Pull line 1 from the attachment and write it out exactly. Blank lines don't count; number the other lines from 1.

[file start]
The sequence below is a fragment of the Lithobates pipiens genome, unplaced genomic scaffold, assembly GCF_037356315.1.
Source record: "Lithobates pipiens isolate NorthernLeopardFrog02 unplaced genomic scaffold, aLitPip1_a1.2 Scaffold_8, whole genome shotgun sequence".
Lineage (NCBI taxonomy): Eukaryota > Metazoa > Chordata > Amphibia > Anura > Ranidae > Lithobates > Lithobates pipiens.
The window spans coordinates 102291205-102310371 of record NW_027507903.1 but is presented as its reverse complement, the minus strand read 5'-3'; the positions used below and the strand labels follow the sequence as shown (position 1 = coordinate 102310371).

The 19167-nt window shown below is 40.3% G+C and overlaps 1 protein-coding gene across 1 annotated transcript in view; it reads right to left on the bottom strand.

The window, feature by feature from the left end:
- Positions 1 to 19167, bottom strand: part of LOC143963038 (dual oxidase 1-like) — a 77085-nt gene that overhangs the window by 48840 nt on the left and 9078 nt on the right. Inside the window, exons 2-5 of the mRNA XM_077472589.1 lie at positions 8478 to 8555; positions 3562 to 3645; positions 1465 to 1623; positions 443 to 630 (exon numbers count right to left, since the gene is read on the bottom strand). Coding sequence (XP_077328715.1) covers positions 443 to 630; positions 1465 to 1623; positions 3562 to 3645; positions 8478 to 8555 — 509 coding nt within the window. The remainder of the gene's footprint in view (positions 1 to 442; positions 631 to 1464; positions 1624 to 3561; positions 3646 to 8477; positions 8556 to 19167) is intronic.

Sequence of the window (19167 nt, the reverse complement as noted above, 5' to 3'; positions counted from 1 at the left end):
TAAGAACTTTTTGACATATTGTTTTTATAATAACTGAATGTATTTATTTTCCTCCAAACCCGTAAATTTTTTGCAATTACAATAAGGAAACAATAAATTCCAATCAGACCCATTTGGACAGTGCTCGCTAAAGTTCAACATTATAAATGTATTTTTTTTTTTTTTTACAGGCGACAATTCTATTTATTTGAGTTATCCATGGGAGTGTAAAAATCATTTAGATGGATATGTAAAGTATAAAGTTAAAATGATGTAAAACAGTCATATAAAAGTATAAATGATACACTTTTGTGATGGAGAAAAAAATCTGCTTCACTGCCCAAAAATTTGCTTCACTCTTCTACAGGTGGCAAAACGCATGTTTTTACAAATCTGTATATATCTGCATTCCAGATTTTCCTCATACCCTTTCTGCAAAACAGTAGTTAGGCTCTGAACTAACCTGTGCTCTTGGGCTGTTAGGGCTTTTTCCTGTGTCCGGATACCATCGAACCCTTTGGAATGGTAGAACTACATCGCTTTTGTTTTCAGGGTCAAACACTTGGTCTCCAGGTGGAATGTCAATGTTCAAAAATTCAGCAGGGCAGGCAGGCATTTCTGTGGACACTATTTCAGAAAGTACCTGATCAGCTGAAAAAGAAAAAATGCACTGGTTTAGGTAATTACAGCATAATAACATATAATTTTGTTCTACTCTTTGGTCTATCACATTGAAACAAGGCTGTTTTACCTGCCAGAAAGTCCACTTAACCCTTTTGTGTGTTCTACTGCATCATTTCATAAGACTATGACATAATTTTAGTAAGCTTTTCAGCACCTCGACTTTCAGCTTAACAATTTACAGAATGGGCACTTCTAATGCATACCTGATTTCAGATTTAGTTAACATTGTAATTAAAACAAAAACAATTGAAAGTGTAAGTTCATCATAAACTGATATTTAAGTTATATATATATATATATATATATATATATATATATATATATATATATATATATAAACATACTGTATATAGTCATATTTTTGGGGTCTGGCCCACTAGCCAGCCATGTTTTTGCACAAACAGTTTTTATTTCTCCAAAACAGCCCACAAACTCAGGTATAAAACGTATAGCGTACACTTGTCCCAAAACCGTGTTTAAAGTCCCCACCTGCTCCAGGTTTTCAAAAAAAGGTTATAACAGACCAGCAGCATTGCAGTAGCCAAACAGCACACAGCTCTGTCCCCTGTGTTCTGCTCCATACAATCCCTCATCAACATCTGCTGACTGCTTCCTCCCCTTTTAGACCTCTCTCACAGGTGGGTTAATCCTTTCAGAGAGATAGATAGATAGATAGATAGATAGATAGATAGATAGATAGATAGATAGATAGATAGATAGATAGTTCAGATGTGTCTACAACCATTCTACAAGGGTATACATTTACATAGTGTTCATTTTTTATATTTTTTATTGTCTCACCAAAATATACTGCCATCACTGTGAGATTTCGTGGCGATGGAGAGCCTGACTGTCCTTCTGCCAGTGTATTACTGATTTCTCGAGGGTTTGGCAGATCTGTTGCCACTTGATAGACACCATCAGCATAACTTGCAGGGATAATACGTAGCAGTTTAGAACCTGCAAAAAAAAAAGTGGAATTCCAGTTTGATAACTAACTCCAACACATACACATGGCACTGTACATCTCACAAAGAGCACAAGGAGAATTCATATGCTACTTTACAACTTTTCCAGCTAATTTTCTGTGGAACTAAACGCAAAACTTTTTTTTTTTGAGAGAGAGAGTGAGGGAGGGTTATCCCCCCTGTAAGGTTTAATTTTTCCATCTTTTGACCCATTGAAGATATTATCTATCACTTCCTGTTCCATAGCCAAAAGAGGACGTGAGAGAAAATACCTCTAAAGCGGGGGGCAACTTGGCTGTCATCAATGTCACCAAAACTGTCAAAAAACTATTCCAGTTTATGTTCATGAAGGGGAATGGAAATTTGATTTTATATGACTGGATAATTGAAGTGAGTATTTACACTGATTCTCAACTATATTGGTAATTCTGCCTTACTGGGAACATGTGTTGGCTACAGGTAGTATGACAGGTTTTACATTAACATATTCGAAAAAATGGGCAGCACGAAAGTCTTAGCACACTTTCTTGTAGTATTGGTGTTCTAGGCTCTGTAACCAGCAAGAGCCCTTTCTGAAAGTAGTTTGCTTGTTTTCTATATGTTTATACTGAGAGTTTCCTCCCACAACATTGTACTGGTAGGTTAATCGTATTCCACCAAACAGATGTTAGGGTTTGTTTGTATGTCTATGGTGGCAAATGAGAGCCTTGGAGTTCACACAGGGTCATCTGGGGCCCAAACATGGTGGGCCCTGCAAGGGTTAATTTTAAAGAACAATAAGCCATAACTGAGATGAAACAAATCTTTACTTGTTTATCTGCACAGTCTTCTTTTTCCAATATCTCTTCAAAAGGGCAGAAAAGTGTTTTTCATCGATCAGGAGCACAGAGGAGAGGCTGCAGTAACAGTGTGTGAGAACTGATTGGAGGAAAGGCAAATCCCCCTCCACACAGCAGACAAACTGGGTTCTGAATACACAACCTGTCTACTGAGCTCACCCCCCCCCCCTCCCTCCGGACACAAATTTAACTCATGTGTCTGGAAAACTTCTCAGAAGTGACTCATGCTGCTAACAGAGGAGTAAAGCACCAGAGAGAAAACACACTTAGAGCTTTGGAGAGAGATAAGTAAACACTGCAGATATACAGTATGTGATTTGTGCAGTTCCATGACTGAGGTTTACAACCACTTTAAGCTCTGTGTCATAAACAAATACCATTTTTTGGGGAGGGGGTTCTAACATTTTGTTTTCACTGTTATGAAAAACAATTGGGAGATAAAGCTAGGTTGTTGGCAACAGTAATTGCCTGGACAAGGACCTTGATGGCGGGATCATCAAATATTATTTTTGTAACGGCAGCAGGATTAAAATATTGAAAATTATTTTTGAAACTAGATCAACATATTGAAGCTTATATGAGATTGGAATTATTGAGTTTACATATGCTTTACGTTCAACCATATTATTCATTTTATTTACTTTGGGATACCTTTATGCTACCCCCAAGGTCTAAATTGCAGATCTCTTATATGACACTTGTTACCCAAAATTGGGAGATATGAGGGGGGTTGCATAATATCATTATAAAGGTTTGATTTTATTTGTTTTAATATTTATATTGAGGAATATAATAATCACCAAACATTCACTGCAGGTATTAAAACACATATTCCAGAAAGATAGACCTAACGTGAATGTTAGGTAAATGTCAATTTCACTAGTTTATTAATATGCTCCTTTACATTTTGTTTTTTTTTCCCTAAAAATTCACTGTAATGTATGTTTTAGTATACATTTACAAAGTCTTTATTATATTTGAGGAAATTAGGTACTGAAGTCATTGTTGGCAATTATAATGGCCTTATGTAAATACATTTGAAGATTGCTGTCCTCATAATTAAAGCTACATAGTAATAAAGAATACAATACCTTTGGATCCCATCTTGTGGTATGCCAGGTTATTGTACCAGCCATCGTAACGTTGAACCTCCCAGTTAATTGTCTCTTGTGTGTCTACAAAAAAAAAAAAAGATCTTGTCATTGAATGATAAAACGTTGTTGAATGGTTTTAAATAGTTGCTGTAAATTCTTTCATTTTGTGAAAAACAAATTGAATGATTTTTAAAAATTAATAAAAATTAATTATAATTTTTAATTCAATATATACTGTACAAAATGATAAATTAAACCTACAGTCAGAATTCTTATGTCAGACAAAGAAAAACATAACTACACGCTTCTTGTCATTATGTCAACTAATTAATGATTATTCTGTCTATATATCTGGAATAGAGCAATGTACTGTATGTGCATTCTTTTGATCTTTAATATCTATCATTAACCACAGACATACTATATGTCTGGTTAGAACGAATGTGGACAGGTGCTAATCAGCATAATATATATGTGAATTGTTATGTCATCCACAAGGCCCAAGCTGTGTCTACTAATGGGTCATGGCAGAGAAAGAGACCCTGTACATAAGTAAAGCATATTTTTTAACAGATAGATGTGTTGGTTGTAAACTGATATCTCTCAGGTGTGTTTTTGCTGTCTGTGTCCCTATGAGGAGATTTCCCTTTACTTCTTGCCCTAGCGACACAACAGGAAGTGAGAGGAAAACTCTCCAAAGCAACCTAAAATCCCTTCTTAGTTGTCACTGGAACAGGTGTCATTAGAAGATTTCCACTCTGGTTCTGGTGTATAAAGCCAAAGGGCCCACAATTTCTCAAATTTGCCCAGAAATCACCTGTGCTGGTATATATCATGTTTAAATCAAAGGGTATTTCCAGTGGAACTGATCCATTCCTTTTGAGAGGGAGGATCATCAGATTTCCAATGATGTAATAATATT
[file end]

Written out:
The sequence below is a fragment of the Lithobates pipiens genome, unplaced genomic scaffold, assembly GCF_037356315.1.